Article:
No one wants to get a blister. And no one wants a blister that knocks them out of contention for a win or a title. In most cases, those getting blisters are runners, hikers, adventure racers, ultrarunners, walkers—those we think of who doing action sports or extreme sports. Do golfers fit that definition? I’d bet many of you would say no.
So meet Pablo Larrazabal, a golfer playing in the Alfred Dunhill Championship in South Africa. Temperatures were hot. 104 degrees in the first round. He took the lead in round one, and by the end of round three, he was 11 under par for a three-shot lead going into the final round. He tolerated the heat well.
But he had a problem. His golf shoes didn’t fit his feet. After three days of golf, he had a huge blister on the big toe of his right foot. If you have ever played golf, you know how important your feet are. They are the platform for your swing, and especially the ability to put power in your swing.
Pablo said, “I couldn’t put my shoe on. I couldn’t walk to the car. I couldn’t go to the putting green.” He even said he had blisters everywhere. But he fought his way through the first nine holes, going from 11 under par to only five under par. Instead of leading by three, he fell two behind.
Then he had a talk with himself. He told himself he could play through the blisters.
With two holes to play, he worked his way back into a tie for the lead. With some magical playing, he proceeded to power through holes 17 and 18 and win the championship. He preserved through the blisters and some poor play in the first nine holes for his first win in four years.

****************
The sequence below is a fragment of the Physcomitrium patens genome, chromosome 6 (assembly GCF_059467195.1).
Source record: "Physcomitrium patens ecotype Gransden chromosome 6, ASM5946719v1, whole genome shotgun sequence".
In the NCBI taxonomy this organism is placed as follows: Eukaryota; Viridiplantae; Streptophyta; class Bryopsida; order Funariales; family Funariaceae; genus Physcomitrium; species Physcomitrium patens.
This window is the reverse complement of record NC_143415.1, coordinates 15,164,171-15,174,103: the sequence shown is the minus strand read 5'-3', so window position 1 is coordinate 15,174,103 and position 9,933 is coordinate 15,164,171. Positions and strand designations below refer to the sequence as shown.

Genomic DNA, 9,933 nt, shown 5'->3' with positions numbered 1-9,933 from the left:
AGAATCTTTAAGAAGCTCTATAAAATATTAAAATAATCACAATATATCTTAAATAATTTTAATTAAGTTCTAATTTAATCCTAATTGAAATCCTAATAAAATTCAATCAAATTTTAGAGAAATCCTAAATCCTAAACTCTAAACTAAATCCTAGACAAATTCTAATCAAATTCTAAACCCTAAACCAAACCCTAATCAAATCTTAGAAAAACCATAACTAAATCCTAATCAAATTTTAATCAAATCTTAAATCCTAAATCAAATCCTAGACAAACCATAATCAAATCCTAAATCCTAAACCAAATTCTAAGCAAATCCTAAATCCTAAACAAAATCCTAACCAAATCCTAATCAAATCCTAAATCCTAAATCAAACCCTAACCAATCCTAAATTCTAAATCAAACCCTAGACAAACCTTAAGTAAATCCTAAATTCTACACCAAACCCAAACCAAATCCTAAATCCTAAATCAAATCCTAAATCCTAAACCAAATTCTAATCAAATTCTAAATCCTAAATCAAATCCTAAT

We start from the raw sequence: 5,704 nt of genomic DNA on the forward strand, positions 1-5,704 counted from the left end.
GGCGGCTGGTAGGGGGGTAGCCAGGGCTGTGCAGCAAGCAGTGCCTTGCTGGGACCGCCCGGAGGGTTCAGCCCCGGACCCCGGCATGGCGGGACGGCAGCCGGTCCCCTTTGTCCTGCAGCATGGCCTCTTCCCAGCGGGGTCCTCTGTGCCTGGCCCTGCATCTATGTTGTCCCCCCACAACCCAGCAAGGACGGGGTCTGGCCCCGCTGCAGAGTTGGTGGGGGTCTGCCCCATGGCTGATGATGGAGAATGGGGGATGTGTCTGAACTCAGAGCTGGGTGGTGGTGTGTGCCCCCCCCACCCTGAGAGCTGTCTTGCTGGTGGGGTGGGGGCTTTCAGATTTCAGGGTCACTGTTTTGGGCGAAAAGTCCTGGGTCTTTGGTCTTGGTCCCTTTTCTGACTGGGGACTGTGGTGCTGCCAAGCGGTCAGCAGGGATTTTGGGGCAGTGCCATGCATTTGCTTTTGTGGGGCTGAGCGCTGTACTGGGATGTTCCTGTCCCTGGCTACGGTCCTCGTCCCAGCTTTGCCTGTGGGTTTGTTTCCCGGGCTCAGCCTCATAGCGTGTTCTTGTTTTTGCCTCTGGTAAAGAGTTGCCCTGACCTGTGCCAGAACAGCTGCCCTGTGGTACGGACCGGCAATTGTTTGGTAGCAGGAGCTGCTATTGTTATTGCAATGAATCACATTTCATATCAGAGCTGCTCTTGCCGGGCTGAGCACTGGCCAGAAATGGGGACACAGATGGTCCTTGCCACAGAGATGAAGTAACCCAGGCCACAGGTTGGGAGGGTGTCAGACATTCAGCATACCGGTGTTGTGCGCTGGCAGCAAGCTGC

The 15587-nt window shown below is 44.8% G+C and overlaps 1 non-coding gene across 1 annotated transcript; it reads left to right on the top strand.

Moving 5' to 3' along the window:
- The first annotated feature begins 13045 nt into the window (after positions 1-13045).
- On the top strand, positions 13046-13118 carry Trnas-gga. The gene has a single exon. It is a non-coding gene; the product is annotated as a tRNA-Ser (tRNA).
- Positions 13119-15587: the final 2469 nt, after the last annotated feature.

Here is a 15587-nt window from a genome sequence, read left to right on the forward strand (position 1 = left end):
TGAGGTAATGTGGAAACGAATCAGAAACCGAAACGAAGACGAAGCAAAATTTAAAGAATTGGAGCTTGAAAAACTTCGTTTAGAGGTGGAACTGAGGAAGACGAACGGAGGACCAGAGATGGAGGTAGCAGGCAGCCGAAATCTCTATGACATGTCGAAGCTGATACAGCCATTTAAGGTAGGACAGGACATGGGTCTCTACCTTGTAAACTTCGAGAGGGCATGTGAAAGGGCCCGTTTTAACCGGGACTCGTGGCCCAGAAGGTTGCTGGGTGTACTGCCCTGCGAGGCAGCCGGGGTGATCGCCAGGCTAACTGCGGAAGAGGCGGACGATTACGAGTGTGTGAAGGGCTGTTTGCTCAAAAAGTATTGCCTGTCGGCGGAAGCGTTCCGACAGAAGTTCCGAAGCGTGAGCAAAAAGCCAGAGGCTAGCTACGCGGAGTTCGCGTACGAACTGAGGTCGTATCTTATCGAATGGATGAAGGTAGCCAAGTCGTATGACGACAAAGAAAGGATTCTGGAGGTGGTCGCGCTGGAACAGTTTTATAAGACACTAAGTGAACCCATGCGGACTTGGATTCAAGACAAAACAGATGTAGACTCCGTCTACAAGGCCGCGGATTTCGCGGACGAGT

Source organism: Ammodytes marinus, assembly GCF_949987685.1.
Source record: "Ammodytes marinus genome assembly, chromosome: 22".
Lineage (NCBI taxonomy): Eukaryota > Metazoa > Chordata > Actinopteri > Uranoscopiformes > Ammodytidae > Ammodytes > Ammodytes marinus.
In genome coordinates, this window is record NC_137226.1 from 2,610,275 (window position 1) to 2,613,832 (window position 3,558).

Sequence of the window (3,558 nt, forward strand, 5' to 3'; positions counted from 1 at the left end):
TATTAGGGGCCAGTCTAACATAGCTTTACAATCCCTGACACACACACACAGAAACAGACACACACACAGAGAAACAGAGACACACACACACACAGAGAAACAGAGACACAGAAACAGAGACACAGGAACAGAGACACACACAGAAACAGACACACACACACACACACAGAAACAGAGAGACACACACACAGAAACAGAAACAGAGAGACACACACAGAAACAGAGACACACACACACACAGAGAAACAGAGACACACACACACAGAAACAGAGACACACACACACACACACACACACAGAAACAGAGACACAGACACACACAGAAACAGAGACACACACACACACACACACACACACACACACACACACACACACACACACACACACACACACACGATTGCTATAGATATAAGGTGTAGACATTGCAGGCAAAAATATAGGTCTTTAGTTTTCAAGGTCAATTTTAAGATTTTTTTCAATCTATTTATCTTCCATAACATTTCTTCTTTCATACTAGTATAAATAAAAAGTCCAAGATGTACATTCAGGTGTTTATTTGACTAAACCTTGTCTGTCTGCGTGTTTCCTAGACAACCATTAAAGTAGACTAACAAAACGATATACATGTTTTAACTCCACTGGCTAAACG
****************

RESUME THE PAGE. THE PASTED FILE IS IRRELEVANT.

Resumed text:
I could not find any story of what Pablo did to his blisters or how bad they were.
In the end, he did not comment on his poor choice in footwear or his poor foot care. One commentator suggested that he might want to make sure he finds golf shoes that fit.
I’ve heard that before. I’ve also made that suggestion to many athletes. Unfortunately, some don’t listen. They love their favorite shoes, their favorite brand, and favorite socks—even if they’re not working.
Smart athletes often carry a spare pair of shoes in their gear. And extra socks.
Smart athletes learn how to do blister care—and have the necessary supplies that work for their feet.
I know some of you say you never get blisters. My response to that statement is to be prepared anyway. It’s better to be prepared than to suffer.